As the author mentioned in the essay, communication between men and women is often seen as “cross-cultural communication” ,which means many differences exist in their conversation. We can classify these differences into two parts. The first main difference is that men and women have different habits in conversation. One remarkable point is misalignments in the mechanics of conversation. As for physical positions, women are more likely to face each other directly and maintain eye contact than men. As for topical alignment, women tend to talk once about one topic, but men prefer to switch topics. What’s more, Different responses also contribute to this difference. Women would like to acquire agreement and understanding, but men ignore each other’s problem, or reassure that this problem is not important. This makes women feel unsatisfied. Then, Listener noise also widens the gap between women and men in conversation .We can notice that women make more listener noise than men, such as “mhm” “yeah”. On the other hand, men usually stay silent. Meanwhile, women always participate actively in a conversation like finishing each other’s sentence, which is called “participatory listenership”. Men often see this as disturbance and distraction. The second main difference is that men and women hold different views about communication, which leads to deeper misunderstanding. One divergence is the expectation of communication. .In a marriage, most wives hope their husbands to be conversation partners, but few husband share the same opinion. Therefore, in 1990,most women regard lack of communication as the reason for divorces. The other divergence is the understanding of the importance of communication. Women think that conversation is an significant method to create harmony and maintain intimacy. In this way, they wish their husbands to be further best friends, so they can share their thoughts and feelings and enjoy the sense of closeness. However, men don’t assume that talk...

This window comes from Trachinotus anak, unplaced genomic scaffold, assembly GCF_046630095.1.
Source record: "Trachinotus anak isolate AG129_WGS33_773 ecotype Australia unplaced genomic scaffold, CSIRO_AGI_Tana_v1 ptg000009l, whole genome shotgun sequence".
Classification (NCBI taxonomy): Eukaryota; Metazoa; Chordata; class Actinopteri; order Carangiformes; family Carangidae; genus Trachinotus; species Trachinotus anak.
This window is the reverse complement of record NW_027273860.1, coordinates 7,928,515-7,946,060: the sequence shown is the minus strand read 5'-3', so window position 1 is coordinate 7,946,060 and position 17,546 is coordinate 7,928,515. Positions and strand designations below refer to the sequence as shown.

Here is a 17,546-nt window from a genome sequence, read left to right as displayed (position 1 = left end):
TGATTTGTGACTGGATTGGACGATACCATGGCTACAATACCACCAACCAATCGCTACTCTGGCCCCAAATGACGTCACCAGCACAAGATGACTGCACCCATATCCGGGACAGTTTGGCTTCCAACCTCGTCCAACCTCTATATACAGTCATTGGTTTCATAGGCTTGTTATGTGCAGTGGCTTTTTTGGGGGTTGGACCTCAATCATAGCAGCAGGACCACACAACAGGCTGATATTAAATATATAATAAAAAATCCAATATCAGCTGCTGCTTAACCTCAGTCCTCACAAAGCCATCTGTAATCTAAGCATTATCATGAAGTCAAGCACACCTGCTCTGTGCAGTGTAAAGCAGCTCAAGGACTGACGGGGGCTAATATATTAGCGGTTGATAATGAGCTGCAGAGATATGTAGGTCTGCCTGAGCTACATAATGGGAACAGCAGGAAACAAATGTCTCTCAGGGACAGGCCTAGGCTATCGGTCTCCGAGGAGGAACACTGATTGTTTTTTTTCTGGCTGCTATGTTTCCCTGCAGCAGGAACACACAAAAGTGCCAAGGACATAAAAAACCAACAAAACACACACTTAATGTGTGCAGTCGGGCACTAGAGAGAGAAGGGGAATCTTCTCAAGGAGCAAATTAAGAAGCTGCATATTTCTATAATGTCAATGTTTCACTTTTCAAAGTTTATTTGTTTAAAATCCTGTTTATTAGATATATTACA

References: 1. http://www.aifs.gov.au/institute/pubs/WP20.html Towards understanding the reasons for divorce
2. Smith, P.C., Kendall, L.M. and Hulin, C.L. (1969). The Measurement of Satisfaction in Work and Retirement. Chicago: Rand McNelly.
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